A couple weeks ago, I had a friend randomly send me a message asking me if I was reading 7 Seeds, by Tamura Yumi and I had to honestly answer no and that it was on my list of "manga to read" (which basically gets updated every other day). The truth of the matter is that I had seen the manga at Book-Off for months now, but I looked at the art style and it kinda turned me off to the manga. I know my mother always told me, "Don't judge a book by its cover", but I was judging the art style. Tamura draws in a VERY old shojou style, I'm talking Sailor Moon style, which, while I was in middle and high school, was a style I was attracted to, now I am not.

After my friend asked me, I decided to check it out so that we could talk about it. I was so surprised about the depth of this manga. While it is a josei manga, that means it comes with emotional twisting drama and characters, it is also ment for older girls and young women and it dives into a theme that I haven't really seen any other josei or shoujo dive it, the apocalypse. After a little research, I learned that this manga has been running 10 years strong, which is only a little shorter than Naruto, and that it's an award winner. It's the 2007 Shogakukan Manga Award winner for shoujo manga and it is well deserved.


Friday, December 2, 2011

The Reality of Gaku: Minna no Yama

Recently, I have started really enjoying manga that portrays reality. As much as I enjoy and devour being taken to new worlds that allow people to walk up trees, or summon a demon, or live with elves ( not the keebler kind) there is just something much more gratifying and rewarding when I read manga that showcases realistic characters in realistic situations. While I feel that all mangaka get reality across in their manga in different senses, there are some that just do it better. In particular,  Ishizuka Shinichi in his wonderful and award winning manga Gaku: Minna no Yama.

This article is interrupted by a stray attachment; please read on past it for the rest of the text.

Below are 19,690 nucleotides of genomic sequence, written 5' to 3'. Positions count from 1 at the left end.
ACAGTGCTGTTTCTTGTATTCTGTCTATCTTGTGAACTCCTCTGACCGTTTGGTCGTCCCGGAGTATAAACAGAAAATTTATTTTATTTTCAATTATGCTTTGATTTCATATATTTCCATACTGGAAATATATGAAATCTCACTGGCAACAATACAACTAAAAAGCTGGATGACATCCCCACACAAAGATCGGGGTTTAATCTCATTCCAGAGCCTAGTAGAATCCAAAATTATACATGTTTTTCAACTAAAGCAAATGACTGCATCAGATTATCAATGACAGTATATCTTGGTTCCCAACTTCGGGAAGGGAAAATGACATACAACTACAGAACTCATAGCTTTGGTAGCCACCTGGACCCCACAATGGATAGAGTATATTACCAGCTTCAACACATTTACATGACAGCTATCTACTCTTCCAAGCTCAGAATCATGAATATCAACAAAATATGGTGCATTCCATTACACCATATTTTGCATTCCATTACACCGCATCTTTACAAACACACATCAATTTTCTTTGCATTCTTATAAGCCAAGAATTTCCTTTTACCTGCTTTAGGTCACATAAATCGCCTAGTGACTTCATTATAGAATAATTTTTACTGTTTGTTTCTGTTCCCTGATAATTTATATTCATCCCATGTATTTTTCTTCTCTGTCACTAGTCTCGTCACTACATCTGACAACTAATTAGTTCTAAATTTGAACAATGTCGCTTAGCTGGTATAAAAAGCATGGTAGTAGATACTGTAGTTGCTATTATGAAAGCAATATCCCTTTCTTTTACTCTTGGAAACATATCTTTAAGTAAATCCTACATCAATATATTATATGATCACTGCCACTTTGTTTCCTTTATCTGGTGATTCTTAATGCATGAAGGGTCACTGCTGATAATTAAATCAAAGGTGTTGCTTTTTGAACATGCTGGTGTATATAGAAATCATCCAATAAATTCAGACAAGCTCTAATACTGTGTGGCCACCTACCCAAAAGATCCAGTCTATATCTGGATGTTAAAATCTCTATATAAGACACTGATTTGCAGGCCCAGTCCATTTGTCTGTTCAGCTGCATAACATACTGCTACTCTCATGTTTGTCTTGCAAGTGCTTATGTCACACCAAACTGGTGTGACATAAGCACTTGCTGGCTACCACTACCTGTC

I find it surprising and not so surprising that there aren't any scanlation groups that have picked up this manga. Gaku is a pretty popular manga that got made into a movie just last year with Oguri Shun and Nagasawa Masami in the leading roles. Plot wise, the manga has everything. There's drama, danger, sadness, character development, real life issues, and rememberable characters. I understand that most American or English readers of manga are not all that interested in a plot that revolves around mountain climbers and rescuers in the Northern Japanese Alps, but they really should. Ishizuka has opened the door to a part of Japan that I feel everybody, Japanese or Foreigner, gets to see or appreciate; which is why I think it's so popular here. There really aren't that many manga out right now with this type of storyline.

Umizara, or Sea Monkeys, came out in the late 90s and early 2000s and was successful. It revolved around the Japanese Coast Guard and their numerous rescues and private lives. 3 movies and 2 seasons of the drama later it has proved that its a marketable and popular plot. Gaku follows this type of story and should be as successful.

Yet, I was unable to find scanlations for either of these mangas. I know that there isn't any moe or crazy cute girls in there, but that should not be the most important point in reading manga. There are so many more and interesting levels to manga, not just Shounen Jump and Margaret Comics. Please manga readers and scanlators, pick up more some seinen manga!